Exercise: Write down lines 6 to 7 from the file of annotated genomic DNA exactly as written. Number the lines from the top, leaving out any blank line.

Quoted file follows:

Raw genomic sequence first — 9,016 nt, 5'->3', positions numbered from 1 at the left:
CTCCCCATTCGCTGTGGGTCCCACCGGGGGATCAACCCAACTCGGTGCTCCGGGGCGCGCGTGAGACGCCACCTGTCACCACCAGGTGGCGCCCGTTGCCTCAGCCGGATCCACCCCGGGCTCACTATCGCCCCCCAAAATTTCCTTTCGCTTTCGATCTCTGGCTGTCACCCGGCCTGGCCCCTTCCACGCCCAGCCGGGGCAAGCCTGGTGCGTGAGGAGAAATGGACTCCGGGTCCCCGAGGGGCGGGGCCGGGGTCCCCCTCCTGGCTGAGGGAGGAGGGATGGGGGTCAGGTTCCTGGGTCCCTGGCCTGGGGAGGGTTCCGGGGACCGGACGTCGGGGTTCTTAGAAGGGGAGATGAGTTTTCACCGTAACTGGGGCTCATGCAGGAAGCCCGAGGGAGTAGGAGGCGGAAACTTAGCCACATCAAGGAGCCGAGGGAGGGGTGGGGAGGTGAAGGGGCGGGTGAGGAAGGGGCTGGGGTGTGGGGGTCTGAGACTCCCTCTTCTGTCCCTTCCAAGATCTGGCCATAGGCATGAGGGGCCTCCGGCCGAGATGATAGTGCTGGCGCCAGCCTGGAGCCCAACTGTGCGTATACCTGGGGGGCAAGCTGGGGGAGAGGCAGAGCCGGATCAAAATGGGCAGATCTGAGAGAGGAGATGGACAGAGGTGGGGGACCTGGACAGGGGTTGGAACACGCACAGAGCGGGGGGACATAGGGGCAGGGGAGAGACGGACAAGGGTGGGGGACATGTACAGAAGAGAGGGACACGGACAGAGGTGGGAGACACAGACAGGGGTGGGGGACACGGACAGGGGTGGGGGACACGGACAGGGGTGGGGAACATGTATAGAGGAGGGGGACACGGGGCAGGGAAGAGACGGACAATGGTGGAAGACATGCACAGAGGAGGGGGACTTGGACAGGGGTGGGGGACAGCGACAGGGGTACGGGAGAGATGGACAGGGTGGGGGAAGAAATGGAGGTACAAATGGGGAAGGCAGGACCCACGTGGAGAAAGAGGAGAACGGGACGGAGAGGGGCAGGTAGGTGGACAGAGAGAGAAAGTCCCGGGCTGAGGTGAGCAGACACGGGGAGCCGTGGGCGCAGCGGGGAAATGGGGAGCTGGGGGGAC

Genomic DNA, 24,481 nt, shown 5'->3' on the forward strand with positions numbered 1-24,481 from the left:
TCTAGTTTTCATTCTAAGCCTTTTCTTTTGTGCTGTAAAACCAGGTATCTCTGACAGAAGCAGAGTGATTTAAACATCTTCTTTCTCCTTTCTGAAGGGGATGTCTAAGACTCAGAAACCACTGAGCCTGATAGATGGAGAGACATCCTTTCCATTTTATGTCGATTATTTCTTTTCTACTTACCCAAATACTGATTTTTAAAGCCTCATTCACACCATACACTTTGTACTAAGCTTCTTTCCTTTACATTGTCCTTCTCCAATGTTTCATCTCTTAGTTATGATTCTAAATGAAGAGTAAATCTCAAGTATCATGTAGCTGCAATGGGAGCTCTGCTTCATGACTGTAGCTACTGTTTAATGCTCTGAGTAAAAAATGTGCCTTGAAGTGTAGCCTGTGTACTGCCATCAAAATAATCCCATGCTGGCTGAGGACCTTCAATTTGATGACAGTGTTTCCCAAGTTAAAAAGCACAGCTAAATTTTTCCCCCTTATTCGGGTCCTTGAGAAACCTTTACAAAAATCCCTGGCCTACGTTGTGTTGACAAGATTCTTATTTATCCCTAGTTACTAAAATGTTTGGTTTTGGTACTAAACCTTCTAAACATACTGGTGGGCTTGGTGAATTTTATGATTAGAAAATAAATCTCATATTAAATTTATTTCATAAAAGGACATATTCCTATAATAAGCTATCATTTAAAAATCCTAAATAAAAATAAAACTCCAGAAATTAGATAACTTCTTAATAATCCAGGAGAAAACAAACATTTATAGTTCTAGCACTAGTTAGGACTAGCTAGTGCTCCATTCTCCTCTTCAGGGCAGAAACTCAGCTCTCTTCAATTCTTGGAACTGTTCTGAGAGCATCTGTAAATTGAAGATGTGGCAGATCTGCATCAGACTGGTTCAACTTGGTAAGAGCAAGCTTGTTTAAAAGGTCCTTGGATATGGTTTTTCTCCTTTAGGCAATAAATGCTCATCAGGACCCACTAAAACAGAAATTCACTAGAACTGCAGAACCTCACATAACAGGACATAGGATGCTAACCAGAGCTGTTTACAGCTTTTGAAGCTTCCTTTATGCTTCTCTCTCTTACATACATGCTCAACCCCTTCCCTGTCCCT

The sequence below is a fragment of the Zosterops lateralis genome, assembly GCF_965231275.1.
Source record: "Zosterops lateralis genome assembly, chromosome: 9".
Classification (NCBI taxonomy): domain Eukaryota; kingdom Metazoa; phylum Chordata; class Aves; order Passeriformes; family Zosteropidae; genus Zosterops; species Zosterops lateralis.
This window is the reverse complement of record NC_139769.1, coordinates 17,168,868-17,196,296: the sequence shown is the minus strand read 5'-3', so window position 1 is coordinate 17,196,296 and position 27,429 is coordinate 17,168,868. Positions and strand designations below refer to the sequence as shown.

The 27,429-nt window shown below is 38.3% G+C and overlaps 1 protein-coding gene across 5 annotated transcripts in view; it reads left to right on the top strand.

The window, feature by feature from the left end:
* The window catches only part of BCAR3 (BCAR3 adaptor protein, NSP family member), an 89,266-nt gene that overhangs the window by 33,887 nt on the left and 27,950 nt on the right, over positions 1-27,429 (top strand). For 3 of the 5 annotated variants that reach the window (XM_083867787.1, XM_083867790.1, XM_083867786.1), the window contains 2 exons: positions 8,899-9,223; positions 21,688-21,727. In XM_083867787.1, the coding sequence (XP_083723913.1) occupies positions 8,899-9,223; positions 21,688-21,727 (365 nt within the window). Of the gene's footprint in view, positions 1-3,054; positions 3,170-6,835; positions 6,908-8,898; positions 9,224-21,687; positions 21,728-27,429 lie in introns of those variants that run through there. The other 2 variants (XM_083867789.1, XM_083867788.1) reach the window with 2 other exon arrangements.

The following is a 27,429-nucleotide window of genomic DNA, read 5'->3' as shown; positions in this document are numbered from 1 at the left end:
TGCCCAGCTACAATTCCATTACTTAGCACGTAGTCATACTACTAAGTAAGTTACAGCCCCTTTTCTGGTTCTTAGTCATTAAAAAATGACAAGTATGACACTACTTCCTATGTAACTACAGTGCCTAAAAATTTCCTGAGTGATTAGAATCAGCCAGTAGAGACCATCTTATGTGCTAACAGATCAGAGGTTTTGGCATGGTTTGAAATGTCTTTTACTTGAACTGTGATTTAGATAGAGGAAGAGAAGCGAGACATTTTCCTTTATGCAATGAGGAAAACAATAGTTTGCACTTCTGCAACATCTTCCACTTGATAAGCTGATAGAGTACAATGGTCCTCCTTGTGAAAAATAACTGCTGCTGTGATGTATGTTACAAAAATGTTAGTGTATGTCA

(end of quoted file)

Source record: "Zosterops lateralis genome assembly, chromosome: 9".
Classification (NCBI taxonomy): domain Eukaryota; kingdom Metazoa; phylum Chordata; class Aves; order Passeriformes; family Zosteropidae; genus Zosterops; species Zosterops lateralis.